I hadn’t the slightest idea. I think it was a name I’d heard him use. “You mean she’s a real person?”

“She was a spy back in World War I. She was supposed to have seduced our soldiers and demoralized the troops. No … wait a minute. Maybe that was Tokyo Rose in World War II.”

“Whatever,” I said. As far as I was concerned, either one fit Eva all right. I started for the dining room to put the cards back in the drawer when Dad said, “I thought we had a rule about Patrick, Al.”

I turned. “About Patrick? Just Patrick?”

“About any boy in the house when no one else is home.”

“Dad, all we did was make dinner and play cards and eat some ice cream,” I said. And kiss, I should have added, but didn’t.

“Al,” he said, “I was fourteen once. And I know how exciting and tempting it is to be alone with someone you find attractive. The rule still stands, even though you’re entering high school. Especially now that you’re entering high school. And if you don’t think you can stick to it while I’m away in August, I could ask your aunt Sally to fly out from Chicago and—”

“Never mind,” I said. “I get the point.”



GWEN AND I AGREED TO MEET IN THE lobby of the hospital on Monday at nine in the morning and apply as volunteers. We both arrived early, so we sat on a couch together and tried to figure what color of uniform would look best on us. She’s got brown skin and black hair; I’m a strawberry blonde, and my skin is pale. The only color we could come up with that suited us both was yellow.

It wasn’t until we met our supervisor and she gave us the applications that I realized how small my world really was:

Job experience: Three hours a week for my dad.

Languages spoken: English only.

Hobbies and skills: Junior High Camera Club … Scrubbing the porch?

Education: Eighth grade, beginning ninth.

Why do you want to be a volunteer?

I thought about that last question. To get experience, I wrote. It was the only thing I could think of, and I did need different kinds of experiences. A more honest answer would probably have been, So I can wear a uniform. If I wore a uniform, I’d feel more important. And if I felt important, maybe I was.

Gwen and I looked at each other.

“I don’t guess we look all that great on paper,” she said.

“Everybody has to start somewhere,” I told her.

We turned to the next page of the application and discovered that the uniform consisted of a jacket. No striped pinafores. No pink aprons. No official-looking caps or dresses.

It was when we read the volunteer agreement that we discovered just what would be required of us. We had to agree to keep all information about patients confidential; volunteer at least one four-hour day per week; be punctual; wear our ID badges each time; get a tuberculosis skin test, a chest X ray, and provide our own transportation.

In other words, we didn’t get brownie points for being volunteers. Nobody was coming to pick us up; we had to be punctual, discreet, and work without pay. The giving would be all on our part. Could we do it?

Gwen signed without hesitating a minute. I signed my name. We both had to take the forms home for a parent’s signature. Then we went in to talk with the supervisor.

“There are many things you can do here,” she told us, “but we’ll probably start you out doing a little of everything. You can help deliver mail and flowers to patients’ rooms. You can stock shelves in the gift shop and replace magazines in the waiting rooms. We need volunteers to change beds in physical therapy, to move patients in wheelchairs to cars, and of course there’s a right way to do all of this, and we’ll make sure you know how.”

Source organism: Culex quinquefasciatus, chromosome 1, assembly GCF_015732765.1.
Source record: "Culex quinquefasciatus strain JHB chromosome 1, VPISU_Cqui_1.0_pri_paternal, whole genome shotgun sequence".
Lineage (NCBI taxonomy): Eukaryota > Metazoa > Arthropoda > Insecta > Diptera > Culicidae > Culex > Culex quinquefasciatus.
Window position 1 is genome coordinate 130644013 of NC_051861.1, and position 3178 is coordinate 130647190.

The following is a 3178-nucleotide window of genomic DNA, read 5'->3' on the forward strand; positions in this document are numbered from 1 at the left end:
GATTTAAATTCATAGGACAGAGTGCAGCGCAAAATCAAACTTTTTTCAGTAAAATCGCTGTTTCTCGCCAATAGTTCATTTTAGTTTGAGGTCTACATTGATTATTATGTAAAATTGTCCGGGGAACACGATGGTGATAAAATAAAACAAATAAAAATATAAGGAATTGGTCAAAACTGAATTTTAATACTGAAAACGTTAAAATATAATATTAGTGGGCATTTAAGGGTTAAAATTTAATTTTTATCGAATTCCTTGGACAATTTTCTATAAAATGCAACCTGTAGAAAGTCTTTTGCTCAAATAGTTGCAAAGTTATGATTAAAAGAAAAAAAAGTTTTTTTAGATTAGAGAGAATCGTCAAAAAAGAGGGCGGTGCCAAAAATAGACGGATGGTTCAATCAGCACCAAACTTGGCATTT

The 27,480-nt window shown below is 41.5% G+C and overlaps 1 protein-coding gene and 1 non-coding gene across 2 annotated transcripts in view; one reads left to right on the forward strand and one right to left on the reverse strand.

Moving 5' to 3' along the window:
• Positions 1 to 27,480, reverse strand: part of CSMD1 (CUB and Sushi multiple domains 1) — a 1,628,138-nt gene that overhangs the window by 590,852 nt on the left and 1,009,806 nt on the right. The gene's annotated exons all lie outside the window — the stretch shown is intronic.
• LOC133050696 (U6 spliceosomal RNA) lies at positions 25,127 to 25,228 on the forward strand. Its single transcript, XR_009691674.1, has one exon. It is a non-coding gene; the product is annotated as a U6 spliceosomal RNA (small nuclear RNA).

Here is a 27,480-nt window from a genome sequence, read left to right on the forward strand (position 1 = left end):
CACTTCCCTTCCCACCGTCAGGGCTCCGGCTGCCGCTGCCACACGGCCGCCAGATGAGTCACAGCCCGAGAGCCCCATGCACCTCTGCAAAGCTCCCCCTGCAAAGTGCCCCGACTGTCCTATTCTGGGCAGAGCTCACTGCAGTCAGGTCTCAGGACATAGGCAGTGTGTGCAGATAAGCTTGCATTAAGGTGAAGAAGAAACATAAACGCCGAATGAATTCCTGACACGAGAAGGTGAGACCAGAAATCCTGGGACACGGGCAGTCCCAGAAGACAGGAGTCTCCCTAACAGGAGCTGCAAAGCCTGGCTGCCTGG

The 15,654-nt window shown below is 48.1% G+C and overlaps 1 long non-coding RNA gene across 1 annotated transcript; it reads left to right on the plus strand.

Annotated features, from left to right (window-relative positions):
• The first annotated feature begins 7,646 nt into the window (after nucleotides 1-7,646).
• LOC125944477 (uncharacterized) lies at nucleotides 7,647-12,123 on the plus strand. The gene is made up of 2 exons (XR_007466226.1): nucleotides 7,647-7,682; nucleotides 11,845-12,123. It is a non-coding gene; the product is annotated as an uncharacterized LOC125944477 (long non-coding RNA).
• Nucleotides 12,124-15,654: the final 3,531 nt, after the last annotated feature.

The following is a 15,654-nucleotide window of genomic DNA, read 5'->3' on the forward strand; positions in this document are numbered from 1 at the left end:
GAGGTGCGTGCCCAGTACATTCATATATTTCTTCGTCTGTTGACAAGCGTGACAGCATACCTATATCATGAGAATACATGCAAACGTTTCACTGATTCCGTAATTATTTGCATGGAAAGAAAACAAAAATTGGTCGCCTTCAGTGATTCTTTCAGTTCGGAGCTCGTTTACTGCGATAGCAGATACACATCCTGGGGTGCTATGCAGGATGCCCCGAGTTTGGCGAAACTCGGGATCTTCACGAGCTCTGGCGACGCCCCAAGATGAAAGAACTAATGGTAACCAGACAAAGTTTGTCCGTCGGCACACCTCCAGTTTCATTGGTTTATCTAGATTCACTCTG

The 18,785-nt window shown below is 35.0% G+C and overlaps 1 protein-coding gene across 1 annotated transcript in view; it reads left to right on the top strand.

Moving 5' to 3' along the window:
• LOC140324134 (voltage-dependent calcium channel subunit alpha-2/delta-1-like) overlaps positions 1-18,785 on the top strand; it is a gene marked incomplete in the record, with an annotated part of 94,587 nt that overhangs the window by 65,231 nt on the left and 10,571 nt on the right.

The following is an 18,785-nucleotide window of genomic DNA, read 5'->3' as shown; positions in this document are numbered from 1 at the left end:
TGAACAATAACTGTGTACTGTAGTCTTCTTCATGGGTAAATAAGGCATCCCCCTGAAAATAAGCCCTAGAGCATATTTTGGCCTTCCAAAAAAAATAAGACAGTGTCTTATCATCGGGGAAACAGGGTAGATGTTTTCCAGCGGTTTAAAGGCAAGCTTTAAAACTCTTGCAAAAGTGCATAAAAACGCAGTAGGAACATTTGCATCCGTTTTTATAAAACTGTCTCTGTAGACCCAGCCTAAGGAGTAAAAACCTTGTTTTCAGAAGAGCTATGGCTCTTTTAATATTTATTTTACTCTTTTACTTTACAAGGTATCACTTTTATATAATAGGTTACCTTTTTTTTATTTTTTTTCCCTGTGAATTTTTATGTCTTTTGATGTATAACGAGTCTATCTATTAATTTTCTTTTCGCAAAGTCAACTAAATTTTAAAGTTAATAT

We watched a short training film with other volunteers and then we had to sign up for certain days of the week. Gwen and I had already talked it over and decided on Monday, Wednesday, and Friday mornings from nine to one, because we wanted it to seem like a real job. That gave us afternoons off, of course, to swim or whatever.

I think both Gwen and I were more confused than helpful the first day. Just getting around the hospital was a headache, learning which floors held the cardiac unit, intensive care, maternity, orthopedic, oncology (cancer), psychiatric, pediatric—the list went on and on. Then there were the visitors’ elevators and the emergency elevator, freight elevators … staff rooms, nuclear medicine rooms …

“Maybe this will get us in shape for high school,” Gwen said. “All those corridors, all those rooms …”

We didn’t see much of each other the rest of the day, because we were each assigned to another volunteer who showed us how to put the brakes on a wheelchair before a patient sat down, how to enter a patient’s room without intruding, what we could say to patients and what we couldn’t.

“Why did we ever pick mornings!” Gwen moaned as we fell into a seat on the bus going home and the door closed behind us. “I’m not even awake till ten o’clock.”

“So we’d have our afternoons off,” I reminded her.

“I’d rather sleep,” Gwen said, drawing her feet up on the seat and leaning her head on my shoulder.

On Wednesday, though, when I met Gwen on the bus, we both felt more ready. We were wearing the jackets they’d given us the first day—coral-colored things that looked better on Gwen than on me—with our IDs attached to the pockets, and when we walked through the swinging doors of the hospital, we felt as though we belonged.

My job for the first hour was to greet people at the admitting desk, check their names off on a list of patients to be admitted, jot down their time of arrival, and give them a clipboard with a form to fill out. If they had any questions I couldn’t answer, I referred them to an older volunteer.